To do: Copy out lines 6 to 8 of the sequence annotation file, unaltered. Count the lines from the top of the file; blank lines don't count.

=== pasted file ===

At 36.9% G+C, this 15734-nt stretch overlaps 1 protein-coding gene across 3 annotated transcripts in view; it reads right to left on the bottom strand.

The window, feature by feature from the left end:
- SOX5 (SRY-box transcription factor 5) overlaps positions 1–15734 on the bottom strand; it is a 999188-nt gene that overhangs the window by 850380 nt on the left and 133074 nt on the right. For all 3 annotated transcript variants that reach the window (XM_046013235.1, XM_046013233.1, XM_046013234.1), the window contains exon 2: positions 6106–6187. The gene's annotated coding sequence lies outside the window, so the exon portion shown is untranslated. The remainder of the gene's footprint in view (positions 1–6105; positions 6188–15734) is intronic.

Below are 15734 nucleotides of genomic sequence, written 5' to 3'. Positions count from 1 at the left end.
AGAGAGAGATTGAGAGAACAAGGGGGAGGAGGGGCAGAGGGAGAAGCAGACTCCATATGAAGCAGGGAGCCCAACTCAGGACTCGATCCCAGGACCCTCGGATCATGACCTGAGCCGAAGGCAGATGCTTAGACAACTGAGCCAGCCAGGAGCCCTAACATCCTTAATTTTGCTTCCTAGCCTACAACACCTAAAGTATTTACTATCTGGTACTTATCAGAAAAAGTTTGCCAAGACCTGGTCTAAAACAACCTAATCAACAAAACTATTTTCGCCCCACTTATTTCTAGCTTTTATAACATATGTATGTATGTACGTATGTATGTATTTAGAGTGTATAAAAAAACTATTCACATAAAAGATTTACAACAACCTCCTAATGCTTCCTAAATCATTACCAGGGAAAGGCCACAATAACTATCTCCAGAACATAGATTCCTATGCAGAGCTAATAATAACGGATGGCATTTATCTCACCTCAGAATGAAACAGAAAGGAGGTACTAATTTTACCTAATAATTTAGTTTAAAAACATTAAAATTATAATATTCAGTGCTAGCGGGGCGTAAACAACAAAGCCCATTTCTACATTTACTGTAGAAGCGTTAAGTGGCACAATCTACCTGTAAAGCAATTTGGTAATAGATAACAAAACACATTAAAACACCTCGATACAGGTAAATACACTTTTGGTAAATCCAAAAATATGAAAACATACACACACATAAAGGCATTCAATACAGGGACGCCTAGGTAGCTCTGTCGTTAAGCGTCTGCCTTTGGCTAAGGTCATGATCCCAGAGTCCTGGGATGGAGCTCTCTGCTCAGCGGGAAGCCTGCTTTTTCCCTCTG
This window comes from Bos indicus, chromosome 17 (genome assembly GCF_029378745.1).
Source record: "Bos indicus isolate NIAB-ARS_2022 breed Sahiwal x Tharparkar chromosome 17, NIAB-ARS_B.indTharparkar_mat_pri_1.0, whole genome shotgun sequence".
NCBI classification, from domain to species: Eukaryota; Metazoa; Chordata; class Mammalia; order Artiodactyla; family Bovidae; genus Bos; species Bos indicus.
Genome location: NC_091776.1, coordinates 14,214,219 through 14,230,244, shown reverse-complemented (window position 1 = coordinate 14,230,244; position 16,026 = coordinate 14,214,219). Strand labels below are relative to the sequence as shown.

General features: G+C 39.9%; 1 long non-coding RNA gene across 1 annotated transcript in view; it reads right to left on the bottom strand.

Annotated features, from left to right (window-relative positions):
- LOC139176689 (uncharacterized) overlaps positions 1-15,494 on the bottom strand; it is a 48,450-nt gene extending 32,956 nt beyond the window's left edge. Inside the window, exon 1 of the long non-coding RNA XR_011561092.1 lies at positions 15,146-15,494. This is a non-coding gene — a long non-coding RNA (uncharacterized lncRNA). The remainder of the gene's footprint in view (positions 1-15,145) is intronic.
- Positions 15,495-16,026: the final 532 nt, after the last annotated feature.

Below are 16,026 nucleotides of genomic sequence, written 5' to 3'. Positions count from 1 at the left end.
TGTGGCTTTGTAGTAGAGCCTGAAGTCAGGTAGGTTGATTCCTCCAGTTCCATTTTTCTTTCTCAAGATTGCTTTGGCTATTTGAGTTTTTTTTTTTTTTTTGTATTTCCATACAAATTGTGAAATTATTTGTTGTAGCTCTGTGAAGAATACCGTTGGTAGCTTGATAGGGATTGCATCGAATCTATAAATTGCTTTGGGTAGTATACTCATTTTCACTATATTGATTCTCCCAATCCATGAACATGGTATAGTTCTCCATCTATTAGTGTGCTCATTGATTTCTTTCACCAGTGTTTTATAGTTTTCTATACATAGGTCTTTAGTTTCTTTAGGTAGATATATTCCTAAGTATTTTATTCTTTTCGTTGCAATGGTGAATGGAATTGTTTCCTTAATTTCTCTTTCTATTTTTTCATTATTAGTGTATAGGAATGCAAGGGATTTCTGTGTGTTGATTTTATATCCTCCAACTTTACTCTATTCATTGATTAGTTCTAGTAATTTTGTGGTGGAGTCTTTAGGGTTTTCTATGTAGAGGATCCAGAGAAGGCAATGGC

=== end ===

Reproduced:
This window comes from Bos indicus, chromosome 17 (genome assembly GCF_029378745.1).
Source record: "Bos indicus isolate NIAB-ARS_2022 breed Sahiwal x Tharparkar chromosome 17, NIAB-ARS_B.indTharparkar_mat_pri_1.0, whole genome shotgun sequence".
NCBI classification, from domain to species: Eukaryota; Metazoa; Chordata; class Mammalia; order Artiodactyla; family Bovidae; genus Bos; species Bos indicus.